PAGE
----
Quarterly Statement by the Council of Financial Regulators – March 2023
The Council of Financial Regulators (the Council) held its regular quarterly meeting on Friday, 10 March. The committee discussed the impact of high inflation and rising interest rates on Australian households and the financial system, steps to strengthen the resilience of the financial sector to cyber risks, and regulatory developments in financial market infrastructure and the payments system.
The Council continues to closely monitor the resilience of Australian households to high inflation and rising interest rates. Strong labour market conditions and high levels of accumulated savings are supporting household finances, while lending standards have remained prudent. At the same time, mortgage payments have increased substantially. The Council recognised that there is significant variation in experience across borrowers, with a small share of households with high levels of debt relative to their income and low savings and equity buffers experiencing debt-servicing challenges. In the period ahead, a large share of fixed-rate borrowers will experience a significant increase to their loan repayments as their loans reset at higher interest rates. Many of these households have accumulated material savings buffers ahead of this transition, but some are better prepared than others to withstand higher borrowing costs. The Council will continue its close monitoring of housing market developments, including lenders' approaches to supporting customers experiencing hardship or other changes in financial circumstances.
Higher interest rates and a slowing economy were expected to result in an increase in non-performing housing and business loans over the period ahead, but from very low levels. External refinancing activity for home loans had been very strong at an aggregate level, reflecting strong competition among lenders. Council members noted the risks around the economic outlook and agreed to continue monitoring credit growth, asset price developments, lending standards and system-wide resilience more generally. APRA's ‘unquestionably strong‘ capital requirements, combined with Liquidity Coverage Ratio and Net Stable Funding Ratio requirements to reinforce liquidity and funding resilience, mean the Australian banking system is well-positioned to adjust to evolving economic conditions and other external shocks.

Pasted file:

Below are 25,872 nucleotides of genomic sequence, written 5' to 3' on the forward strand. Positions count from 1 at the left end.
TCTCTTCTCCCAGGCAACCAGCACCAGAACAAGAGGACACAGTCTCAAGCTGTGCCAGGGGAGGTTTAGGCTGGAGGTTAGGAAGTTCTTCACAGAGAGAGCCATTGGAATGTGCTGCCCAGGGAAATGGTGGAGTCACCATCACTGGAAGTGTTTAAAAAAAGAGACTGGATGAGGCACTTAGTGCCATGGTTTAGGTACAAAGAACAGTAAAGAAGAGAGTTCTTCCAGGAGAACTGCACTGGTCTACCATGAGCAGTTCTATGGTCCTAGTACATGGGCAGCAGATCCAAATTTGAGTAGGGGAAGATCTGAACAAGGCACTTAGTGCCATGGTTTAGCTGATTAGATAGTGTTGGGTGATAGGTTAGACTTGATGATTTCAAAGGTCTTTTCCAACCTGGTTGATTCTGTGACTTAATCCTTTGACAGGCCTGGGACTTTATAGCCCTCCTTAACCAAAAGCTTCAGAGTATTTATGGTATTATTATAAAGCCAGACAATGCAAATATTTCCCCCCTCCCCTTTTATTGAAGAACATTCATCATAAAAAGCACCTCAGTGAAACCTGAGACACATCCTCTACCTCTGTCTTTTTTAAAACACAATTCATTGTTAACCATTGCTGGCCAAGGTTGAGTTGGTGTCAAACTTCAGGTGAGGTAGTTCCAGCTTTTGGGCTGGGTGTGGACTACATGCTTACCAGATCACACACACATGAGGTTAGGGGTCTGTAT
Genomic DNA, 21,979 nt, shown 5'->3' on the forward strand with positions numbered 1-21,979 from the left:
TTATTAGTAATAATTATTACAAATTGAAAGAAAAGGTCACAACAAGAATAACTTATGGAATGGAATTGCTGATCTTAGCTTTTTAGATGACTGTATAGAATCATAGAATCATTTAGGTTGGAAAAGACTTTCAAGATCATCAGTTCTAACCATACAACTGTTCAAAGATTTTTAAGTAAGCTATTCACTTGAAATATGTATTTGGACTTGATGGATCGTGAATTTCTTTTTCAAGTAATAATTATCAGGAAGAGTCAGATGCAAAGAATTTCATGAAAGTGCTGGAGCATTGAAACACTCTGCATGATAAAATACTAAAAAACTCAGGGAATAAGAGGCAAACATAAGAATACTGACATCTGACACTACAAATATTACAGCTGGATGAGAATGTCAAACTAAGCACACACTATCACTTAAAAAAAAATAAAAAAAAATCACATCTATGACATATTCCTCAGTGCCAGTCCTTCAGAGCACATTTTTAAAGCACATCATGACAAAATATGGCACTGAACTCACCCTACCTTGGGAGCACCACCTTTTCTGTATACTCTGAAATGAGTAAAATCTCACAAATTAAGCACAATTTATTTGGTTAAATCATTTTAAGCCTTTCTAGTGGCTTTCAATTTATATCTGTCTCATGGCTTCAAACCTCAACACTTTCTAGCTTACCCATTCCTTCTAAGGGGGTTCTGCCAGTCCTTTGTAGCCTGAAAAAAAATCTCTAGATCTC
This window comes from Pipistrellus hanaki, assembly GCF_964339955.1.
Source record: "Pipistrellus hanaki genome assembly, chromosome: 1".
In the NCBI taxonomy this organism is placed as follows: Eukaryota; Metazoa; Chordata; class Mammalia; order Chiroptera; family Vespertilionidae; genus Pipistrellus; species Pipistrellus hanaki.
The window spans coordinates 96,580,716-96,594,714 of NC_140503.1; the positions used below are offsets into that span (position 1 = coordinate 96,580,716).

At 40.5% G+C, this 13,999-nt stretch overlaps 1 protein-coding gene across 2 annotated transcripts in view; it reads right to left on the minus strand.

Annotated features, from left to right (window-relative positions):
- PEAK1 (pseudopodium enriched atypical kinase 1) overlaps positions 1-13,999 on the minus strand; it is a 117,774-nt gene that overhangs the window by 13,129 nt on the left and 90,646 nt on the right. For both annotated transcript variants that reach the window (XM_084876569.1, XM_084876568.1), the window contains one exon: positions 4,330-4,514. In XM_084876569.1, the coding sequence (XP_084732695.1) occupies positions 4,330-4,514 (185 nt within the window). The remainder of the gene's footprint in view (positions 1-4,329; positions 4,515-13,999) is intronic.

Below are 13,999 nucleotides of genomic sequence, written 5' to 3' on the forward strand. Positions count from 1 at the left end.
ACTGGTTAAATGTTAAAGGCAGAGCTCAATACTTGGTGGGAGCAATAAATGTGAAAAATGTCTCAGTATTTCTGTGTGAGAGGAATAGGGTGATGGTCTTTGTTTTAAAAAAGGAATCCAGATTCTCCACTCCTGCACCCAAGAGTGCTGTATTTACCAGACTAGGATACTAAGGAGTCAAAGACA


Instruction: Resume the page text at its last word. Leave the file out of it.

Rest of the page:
The Council discussed the importance of cyber security and operational resilience in the financial system, including the program of work underway, and the joint initiatives that it is working cooperatively on with other agencies. The scope of work of the Council's Cyber Security Working Group has been widened to include broader operational resilience principles. The Council noted initiatives by APRA and ASIC, respectively, to further assess cyber resilience and preparedness across regulated entities.
The Council discussed progress in the work the Government is undertaking to modernise financial regulation in Australia. This includes implementing the Financial Market Infrastructure regulatory reforms, consultation on the development of a strategic plan for the payments system, a new licensing framework for payments service providers, crypto asset regulation, storage arrangements for digital assets and modernising the Payment Systems (Regulation) Act 1998.
Subsequent to the CFR meeting on 10 March, CFR members met to discuss the resolution action announced by United States authorities in relation to Silicon Valley Bank. APRA, in consultation with CFR agencies, will continue to closely monitor the situation through its intensive supervision of the Australian banking system, which remains strongly capitalised and highly liquid.
Council of Financial Regulators
The Council of Financial Regulators (the Council) is the coordinating body for Australia's main financial regulatory agencies. There are four members: the Australian Prudential Regulation Authority (APRA), the Australian Securities and Investments Commission (ASIC), the Australian Treasury and the Reserve Bank of Australia (RBA). The Reserve Bank Governor chairs the Council and the RBA provides secretariat support. It is a non-statutory body, without regulatory or policy decision-making powers. Those powers reside with its members. The Council's objectives are to promote stability of the Australian financial system and support effective and efficient regulation by Australia's financial regulatory agencies. In doing so, the Council recognises the benefits of a competitive, efficient and fair financial system. The Council operates as a forum for cooperation and coordination among member agencies. It meets each quarter, or more often if required.